Tradescant Cherry, Millet’s Duke, Amber Heart Cherry,
Plate XI from Pomona Britannica


Tradescant Cherry, Millet’s Duke, Amber Heart Cherry,
Plate XI from Pomona Britannica


Artist unknown
English, 19th century?
After George Brookshaw
English, 1751–1823




George Brookshaw thrived as a cabinetmaker in late-eighteenth-century London—he made high-end furniture for the aristocracy—until 1795, when he curiously disappeared from sight. He wasn’t heard from again until 1804, when the first plates of Pomona Britannica, an illustrated collection of the fruits under cultivation in Great Britain, began to appear under his name. (It’s assumed some scandal sent Brookshaw into hiding, during which time, under the pseudonym G. Brown, he remade himself into a botanical artist.) With the publication of the final plates in 1812, the completed Pomona featured ninety hand-colored aquatints depicting a total of 256 distinct fruits.

The majority of the drawings made by Brookshaw for the Pomona were taken from specimens found in the Royal Gardens at Hampton Court and in Kensington Gardens. We’re not quite sure who was responsible for transferring Brookshaw’s efforts onto the copper plates for printing. Only one of the illustrations carries an engraver’s name, that of H. Merke, a specialist in aquatint, originally from Switzerland, who worked in London during the early years of the nineteenth century. It’s feasible that Merke was the sole hand involved; however, some scholars have suggested that the author’s brother, Richard Brookshaw, a competent mezzotint engraver who spent most of his career in France, may also have contributed to the project.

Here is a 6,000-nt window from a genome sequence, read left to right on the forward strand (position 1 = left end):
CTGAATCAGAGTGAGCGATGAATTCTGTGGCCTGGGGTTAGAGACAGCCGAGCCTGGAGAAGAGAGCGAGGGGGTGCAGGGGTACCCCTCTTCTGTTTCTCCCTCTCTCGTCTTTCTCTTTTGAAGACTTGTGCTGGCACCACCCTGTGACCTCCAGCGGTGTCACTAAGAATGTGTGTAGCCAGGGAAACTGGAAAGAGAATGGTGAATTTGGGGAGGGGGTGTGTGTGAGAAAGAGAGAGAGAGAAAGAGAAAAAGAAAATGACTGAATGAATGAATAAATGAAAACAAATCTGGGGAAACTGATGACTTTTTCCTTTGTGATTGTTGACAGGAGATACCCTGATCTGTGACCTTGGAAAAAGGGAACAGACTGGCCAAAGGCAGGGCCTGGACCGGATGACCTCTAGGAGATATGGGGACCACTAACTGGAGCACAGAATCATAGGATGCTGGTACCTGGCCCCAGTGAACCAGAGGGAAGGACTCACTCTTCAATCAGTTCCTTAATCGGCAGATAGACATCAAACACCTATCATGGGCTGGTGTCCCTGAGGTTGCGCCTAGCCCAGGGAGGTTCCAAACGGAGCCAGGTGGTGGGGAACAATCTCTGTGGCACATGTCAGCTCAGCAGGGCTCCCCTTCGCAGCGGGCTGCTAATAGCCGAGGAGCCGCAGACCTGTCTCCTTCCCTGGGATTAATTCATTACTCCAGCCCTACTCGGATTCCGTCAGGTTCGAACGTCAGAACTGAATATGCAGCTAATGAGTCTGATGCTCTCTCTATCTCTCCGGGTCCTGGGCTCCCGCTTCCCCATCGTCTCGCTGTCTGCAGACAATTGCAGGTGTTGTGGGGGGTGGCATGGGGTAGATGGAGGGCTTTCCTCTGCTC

Object inscriptions: in plate: bottom center: PLATE IX / Painted & Published as the Act directs by the Author G. Brookshaw June 1805 [?]


Palmer Museum of Art, The Pennsylvania State University, Gift of Paul Lubetkin and Joyce Gordon




This image is posted publicly for non-profit educational uses, excluding printed publication. Other uses are not permitted.


Aquatint and stipple engraving with hand coloring; plate: 16-1/8 x 12-3/16 in. (40.9 x 31 cm), sheet: 22 x 17-13/16 in. (55.8 x 45.2 cm)